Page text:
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Monday, January 5, 2004day link 

 What you can't say
picture Via Bird on the Moon, an excellent article "What you can't say" by Paul Graham.
"This essay is about heresy: how to think forbidden thoughts, and what to do with them. The latter was till recently something only a small elite had to think about. Now we all have to, because the Web has made us all publishers."
Much that is quotable, and I think it is a very important subject - to notice whether we're trapped in a conformist mindset, and how we break out of it, to maybe have some original thoughts and optionally dare to speak them.
The Conformist Test

Let's start with a test: Do you have any opinions that you would be reluctant to express in front of a group of your peers?

If the answer is no, you might want to stop and think about that. If everything you believe is something you're supposed to believe, could that possibly be a coincidence? Odds are it isn't. Odds are you just think whatever you're told.

The other alternative would be that you independently considered every question and came up with the exact same answers that are now considered acceptable. That seems unlikely, because you'd also have to make the same mistakes. Mapmakers deliberately put slight mistakes in their maps so they can tell when someone copies them. If another map has the same mistake, that's very convincing evidence.

Like every other era in history, our moral map almost certainly contains a few mistakes. And anyone who makes the same mistakes probably didn't do it by accident. It would be like someone claiming they had independently decided in 1972 that bell-bottom jeans were a good idea.

If you believe everything you're supposed to now, how can you be sure you wouldn't also have believed everything you were supposed to if you had grown up among the plantation owners of the pre-Civil War South, or in Germany in the 1930s-- or among the Mongols in 1200, for that matter? Odds are you would have.

Back in the era of terms like "well-adjusted," the idea seemed to be that there was something wrong with you if you thought things you didn't dare say out loud. This seems backward. Almost certainly, there is something wrong with you if you don't think things you don't dare say out loud.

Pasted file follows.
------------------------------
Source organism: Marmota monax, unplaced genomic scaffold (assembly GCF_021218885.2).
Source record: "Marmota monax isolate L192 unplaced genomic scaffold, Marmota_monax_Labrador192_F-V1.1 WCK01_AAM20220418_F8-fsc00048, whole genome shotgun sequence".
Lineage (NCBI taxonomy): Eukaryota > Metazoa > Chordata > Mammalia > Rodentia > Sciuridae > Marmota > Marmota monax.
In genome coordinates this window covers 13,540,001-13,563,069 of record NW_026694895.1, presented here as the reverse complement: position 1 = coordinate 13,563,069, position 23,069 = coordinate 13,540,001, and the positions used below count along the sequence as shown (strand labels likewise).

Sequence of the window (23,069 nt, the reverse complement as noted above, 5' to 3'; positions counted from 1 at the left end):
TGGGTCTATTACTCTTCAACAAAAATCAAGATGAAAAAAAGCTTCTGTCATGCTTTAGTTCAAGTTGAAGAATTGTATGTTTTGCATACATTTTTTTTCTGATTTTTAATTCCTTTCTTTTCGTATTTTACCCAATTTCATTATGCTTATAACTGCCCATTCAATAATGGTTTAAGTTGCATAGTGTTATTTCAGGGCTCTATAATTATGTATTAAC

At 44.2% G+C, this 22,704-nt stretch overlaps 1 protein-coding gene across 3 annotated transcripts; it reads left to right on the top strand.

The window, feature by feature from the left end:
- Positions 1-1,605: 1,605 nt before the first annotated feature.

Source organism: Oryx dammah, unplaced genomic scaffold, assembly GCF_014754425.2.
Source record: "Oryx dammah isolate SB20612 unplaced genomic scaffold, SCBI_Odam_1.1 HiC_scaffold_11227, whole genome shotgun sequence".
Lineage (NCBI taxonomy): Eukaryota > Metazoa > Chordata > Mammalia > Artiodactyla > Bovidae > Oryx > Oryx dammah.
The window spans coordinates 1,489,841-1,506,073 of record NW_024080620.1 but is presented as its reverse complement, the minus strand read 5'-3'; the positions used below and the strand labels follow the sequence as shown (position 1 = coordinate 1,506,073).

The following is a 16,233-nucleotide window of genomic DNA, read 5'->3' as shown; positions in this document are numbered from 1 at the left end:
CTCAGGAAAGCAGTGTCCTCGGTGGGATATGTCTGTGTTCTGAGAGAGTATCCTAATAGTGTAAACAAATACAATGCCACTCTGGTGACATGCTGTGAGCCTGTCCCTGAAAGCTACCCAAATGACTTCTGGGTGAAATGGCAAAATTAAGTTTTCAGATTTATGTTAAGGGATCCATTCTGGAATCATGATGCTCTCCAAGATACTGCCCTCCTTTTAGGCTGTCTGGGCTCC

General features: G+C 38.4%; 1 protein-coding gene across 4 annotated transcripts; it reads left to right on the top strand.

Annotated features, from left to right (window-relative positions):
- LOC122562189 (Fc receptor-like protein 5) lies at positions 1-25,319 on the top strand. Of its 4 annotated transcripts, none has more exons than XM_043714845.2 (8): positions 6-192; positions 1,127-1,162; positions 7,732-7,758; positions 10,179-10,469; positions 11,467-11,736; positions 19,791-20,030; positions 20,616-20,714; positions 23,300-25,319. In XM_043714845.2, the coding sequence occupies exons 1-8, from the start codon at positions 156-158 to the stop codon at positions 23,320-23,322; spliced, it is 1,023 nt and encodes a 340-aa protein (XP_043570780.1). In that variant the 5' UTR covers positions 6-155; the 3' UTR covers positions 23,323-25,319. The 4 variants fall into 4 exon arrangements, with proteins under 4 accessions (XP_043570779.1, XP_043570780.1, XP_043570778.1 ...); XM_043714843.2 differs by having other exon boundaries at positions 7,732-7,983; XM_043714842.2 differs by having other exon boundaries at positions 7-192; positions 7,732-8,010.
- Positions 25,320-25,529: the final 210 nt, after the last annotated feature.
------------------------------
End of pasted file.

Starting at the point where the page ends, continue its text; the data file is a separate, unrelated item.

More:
Most of us carry around a lot of taboos. Things we're not supposed to think or do because it somehow doesn't fit with what we think everybody else is thinking and doing. And yet many of those taboos vary greatly from place to place, culture to culture, and time to time. And, indeed, those that vary greatly in different times and places are the most suspect ones. The ones most likely to be a misunderstanding or collective insanity. But the rules of the world, including its taboos, are to a large degree what seems sensible to the people who believe them. Even what later (or elsewhere) is considered ridiculous was believed by some relatively sensible and rational people. But why does it even become necessary to have silly moral taboos and -ist labels to attach to each other? One clue:
"I suspect the biggest source of moral taboos will turn out to be power struggles in which one side only barely has the upper hand. That's where you'll find a group powerful enough to enforce taboos, but weak enough to need them."
Calling somebody "sexist" or "defeatist" or "divisive" or "anti-semitic" can be an effective weapon to have when you feel cornered, and you don't really have a very good case for why you're right and others are wrong, but the ruling morals happen to provide you such convenient trumps that you can use to gain leverage over others.

Anyway, absolutely brilliant article. I'll have to come back and quote more good stuff at a later time.
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